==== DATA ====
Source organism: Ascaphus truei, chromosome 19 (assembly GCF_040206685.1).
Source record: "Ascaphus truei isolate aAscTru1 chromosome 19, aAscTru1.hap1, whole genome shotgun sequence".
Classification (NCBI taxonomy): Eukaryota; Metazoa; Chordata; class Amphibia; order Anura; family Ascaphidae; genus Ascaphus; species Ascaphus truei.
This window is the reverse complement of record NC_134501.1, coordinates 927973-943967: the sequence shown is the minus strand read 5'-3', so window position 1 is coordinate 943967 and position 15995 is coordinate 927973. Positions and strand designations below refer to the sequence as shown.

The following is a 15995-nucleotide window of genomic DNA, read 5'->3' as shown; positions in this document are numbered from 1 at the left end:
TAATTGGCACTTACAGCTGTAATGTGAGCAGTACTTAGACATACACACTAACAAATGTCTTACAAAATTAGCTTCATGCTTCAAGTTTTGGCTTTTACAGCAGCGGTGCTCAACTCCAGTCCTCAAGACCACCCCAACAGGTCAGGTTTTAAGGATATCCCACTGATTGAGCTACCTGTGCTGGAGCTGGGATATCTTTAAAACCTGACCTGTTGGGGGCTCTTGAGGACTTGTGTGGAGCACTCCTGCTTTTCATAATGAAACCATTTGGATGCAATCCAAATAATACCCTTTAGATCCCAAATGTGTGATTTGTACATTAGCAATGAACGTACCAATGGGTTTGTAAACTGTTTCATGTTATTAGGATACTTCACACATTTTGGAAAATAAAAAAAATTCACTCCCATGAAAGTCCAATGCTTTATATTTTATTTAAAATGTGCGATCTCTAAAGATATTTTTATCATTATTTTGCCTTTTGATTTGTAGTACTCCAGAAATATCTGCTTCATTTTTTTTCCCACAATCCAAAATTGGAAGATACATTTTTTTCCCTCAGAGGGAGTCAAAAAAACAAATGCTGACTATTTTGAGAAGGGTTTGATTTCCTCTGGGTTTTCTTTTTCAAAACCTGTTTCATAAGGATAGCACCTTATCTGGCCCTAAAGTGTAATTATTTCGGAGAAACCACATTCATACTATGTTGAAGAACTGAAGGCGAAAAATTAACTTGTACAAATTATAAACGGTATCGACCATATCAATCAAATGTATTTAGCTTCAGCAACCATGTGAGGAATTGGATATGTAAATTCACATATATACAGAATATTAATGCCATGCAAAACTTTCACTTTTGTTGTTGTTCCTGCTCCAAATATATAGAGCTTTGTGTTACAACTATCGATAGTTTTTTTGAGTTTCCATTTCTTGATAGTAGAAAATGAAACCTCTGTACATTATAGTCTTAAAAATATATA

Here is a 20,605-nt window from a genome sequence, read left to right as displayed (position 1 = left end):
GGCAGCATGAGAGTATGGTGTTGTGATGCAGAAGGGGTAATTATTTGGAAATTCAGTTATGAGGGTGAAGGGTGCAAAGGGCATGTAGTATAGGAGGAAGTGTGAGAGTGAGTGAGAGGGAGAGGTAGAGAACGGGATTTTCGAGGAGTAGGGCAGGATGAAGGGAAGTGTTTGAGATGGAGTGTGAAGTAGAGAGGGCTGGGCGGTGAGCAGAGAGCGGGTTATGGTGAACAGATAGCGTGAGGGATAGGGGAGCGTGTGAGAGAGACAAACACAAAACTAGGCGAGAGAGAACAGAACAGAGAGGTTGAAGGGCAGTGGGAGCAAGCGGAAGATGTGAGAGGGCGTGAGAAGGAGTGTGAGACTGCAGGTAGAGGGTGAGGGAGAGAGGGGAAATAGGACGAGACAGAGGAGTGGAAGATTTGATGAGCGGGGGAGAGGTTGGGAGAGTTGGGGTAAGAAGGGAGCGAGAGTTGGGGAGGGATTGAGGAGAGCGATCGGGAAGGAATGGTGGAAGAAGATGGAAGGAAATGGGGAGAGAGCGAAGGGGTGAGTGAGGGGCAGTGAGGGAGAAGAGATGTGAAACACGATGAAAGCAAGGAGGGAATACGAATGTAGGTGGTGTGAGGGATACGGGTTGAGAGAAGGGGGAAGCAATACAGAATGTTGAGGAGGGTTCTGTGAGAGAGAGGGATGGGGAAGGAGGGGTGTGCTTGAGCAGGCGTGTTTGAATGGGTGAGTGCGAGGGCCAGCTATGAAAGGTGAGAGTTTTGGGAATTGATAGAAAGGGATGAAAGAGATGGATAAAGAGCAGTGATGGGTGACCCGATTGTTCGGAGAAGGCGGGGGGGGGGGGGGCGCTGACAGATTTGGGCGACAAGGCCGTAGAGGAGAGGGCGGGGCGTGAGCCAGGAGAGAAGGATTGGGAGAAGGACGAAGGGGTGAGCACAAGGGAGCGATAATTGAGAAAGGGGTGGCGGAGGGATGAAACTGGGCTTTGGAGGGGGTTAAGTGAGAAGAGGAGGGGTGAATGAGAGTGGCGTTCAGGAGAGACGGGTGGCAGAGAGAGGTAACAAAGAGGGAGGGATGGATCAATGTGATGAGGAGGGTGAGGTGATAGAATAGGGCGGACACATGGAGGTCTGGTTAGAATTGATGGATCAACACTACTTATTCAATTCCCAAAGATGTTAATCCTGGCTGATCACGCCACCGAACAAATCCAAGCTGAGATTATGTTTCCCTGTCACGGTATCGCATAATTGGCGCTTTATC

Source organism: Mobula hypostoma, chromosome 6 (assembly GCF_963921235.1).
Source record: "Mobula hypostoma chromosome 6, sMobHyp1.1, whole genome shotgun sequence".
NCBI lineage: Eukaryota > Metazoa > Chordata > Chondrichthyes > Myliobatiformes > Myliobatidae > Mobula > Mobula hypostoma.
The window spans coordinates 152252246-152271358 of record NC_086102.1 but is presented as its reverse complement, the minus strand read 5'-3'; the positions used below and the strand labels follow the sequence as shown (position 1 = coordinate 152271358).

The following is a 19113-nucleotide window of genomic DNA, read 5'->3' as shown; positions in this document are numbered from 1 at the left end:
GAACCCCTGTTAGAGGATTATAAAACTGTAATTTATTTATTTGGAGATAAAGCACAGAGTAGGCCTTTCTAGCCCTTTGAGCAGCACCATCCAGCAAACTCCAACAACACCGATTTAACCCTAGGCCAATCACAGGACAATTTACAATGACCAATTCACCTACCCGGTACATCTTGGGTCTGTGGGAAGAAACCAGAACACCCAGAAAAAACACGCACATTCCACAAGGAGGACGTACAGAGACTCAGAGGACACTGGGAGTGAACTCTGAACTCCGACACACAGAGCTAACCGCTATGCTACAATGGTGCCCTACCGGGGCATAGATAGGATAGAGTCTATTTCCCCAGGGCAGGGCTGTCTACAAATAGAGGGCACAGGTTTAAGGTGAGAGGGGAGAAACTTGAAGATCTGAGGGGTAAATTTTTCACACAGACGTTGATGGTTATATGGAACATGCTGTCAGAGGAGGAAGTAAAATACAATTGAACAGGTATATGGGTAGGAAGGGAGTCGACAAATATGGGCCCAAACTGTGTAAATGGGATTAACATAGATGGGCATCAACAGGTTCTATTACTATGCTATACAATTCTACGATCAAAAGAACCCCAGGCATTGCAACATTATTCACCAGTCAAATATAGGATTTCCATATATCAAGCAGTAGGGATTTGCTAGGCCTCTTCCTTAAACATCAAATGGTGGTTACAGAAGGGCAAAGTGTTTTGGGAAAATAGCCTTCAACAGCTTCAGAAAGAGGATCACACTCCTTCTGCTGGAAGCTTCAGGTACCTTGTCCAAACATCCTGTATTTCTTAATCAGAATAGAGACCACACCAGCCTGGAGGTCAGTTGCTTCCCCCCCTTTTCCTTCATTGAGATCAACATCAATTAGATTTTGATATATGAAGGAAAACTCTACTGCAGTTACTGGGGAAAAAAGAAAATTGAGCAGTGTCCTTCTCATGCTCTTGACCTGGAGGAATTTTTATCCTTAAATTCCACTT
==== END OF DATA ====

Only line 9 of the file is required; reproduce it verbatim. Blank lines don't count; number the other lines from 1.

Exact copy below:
Source organism: Mobula hypostoma, chromosome 6 (assembly GCF_963921235.1).